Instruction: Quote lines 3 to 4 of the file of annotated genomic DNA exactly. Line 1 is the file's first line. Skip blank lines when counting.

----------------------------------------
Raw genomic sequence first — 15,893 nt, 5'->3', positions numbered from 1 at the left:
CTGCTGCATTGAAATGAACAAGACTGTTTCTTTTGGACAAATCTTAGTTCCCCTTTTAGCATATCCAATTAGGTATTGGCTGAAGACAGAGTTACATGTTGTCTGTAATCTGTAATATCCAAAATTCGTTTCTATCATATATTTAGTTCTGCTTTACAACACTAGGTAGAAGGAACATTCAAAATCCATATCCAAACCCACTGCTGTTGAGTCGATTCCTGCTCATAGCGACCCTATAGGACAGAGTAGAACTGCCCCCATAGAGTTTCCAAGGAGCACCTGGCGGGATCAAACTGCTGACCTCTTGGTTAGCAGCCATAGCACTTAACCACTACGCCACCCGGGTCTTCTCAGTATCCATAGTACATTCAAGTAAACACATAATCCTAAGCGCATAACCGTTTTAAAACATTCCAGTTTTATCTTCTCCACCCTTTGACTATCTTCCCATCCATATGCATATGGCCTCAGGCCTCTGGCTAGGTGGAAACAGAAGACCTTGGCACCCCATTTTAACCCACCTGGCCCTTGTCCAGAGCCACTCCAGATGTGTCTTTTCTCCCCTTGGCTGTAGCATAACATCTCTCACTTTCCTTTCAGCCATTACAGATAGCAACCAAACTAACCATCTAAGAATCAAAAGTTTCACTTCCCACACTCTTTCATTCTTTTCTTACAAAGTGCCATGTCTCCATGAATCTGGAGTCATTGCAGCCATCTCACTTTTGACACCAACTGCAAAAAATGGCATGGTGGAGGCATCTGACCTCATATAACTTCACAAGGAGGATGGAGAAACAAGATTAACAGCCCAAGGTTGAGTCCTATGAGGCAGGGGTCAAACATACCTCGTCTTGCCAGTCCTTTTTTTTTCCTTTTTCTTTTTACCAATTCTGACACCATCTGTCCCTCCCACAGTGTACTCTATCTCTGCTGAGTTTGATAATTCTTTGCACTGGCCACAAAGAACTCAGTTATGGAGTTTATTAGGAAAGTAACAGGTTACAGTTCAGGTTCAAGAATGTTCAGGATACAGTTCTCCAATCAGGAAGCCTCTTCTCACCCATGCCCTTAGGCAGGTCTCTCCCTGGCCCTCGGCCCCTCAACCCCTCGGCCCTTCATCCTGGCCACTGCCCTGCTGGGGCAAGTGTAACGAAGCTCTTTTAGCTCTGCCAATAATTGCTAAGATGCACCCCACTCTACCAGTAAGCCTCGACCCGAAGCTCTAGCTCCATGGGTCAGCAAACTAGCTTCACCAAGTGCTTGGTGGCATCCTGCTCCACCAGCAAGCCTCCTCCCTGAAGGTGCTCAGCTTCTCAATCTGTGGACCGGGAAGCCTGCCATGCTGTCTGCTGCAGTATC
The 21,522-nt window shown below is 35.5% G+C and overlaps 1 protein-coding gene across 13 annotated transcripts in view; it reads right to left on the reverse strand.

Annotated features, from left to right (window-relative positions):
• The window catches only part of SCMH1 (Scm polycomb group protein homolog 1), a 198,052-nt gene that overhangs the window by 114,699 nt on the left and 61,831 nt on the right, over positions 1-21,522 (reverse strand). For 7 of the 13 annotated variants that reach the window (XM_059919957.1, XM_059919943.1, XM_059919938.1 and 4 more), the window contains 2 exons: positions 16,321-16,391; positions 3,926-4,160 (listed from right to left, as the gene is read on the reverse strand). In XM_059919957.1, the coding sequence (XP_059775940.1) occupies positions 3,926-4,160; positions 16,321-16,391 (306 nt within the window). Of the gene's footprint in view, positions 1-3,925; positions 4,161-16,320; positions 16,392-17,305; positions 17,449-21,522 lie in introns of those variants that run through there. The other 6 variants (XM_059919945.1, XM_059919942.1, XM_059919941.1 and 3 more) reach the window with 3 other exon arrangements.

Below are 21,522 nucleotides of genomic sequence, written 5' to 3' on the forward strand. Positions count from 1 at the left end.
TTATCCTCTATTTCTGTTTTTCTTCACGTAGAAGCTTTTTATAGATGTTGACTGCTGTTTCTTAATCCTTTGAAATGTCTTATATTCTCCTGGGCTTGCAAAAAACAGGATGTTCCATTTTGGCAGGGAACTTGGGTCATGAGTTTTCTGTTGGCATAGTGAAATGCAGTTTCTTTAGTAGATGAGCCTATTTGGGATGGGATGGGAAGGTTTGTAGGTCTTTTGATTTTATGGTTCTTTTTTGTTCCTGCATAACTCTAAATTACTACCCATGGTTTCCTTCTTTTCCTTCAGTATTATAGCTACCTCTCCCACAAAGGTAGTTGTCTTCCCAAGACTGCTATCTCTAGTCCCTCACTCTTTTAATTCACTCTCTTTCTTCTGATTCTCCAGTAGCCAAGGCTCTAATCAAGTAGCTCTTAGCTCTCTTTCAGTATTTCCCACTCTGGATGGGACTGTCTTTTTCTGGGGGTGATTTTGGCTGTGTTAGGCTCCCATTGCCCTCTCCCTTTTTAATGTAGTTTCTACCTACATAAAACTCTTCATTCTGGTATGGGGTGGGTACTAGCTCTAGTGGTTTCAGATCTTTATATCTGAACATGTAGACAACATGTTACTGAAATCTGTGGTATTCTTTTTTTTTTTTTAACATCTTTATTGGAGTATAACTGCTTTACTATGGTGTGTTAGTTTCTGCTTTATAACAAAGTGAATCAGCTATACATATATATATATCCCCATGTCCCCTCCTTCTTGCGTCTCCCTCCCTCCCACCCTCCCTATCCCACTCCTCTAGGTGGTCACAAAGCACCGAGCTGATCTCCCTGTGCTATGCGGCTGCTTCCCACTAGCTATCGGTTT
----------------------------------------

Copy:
The 21,522-nt window shown below is 35.5% G+C and overlaps 1 protein-coding gene across 13 annotated transcripts in view; it reads right to left on the reverse strand.

Annotated features, from left to right (window-relative positions):